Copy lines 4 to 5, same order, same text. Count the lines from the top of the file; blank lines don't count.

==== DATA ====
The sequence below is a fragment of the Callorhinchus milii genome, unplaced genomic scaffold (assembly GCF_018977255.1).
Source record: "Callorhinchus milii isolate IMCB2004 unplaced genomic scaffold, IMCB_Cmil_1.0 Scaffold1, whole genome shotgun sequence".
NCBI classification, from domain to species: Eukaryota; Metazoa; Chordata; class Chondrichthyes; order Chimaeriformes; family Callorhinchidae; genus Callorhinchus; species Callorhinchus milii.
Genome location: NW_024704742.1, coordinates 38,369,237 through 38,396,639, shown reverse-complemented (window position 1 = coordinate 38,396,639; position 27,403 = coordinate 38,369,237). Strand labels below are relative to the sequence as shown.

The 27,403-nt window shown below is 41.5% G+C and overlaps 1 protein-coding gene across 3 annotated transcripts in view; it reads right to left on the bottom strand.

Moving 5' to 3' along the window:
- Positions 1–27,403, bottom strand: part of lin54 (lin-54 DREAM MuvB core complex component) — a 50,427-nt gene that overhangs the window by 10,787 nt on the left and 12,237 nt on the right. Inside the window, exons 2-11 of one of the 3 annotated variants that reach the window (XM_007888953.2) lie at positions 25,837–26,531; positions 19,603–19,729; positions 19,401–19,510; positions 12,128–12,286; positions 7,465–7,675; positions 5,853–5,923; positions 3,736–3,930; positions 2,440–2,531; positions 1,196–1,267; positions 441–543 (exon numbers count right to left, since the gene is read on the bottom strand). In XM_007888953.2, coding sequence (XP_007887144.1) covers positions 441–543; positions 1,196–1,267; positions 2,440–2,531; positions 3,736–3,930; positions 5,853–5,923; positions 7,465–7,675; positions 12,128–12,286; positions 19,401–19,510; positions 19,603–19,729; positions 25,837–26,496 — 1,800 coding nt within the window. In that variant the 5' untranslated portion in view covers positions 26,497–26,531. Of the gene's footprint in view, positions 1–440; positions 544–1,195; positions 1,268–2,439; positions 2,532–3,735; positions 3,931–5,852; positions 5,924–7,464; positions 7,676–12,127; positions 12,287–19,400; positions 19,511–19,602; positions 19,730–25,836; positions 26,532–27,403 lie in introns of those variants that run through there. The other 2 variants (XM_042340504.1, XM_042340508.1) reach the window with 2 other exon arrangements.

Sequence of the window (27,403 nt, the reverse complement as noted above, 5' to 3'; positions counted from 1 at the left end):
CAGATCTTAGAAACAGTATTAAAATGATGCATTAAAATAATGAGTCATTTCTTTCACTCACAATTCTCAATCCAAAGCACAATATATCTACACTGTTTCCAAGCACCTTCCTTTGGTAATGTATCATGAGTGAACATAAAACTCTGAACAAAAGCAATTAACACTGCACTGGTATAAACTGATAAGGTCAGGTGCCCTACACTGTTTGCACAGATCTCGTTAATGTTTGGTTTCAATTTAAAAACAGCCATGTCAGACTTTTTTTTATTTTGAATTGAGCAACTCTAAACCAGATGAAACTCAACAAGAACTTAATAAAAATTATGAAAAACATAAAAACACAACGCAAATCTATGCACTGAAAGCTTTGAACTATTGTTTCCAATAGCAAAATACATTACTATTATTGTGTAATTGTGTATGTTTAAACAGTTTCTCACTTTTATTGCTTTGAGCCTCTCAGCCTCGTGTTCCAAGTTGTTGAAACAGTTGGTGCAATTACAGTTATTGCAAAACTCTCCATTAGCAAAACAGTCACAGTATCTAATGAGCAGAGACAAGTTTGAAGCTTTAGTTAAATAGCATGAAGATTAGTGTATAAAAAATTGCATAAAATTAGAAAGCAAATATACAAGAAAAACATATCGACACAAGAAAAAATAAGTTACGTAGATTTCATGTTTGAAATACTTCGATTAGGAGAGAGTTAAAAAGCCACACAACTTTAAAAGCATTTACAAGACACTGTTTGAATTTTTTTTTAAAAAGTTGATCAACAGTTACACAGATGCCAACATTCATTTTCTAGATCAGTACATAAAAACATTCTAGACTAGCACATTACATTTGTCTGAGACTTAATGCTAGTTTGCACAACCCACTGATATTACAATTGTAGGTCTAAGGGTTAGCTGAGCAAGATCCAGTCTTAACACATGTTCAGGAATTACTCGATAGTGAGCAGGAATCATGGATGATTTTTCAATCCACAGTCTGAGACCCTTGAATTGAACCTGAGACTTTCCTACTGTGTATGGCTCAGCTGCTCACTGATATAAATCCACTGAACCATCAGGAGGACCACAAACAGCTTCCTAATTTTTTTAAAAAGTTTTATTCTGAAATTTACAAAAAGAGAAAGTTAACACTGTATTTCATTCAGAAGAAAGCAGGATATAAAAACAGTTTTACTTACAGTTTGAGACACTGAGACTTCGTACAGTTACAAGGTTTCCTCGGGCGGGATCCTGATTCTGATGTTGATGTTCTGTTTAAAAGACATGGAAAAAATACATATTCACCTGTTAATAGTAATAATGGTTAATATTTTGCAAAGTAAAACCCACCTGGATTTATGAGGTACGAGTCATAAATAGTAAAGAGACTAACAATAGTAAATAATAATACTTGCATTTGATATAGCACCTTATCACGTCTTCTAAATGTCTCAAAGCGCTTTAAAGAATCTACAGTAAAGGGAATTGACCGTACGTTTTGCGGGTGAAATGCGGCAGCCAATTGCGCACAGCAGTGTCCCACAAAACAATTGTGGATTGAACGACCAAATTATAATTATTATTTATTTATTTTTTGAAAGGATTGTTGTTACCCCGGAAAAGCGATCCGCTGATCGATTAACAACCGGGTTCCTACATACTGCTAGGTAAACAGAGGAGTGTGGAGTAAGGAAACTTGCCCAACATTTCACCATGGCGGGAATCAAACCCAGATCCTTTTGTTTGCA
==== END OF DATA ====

Genome location: NW_024704742.1, coordinates 38,369,237 through 38,396,639, shown reverse-complemented (window position 1 = coordinate 38,396,639; position 27,403 = coordinate 38,369,237). Strand labels below are relative to the sequence as shown.

The 27,403-nt window shown below is 41.5% G+C and overlaps 1 protein-coding gene across 3 annotated transcripts in view; it reads right to left on the bottom strand.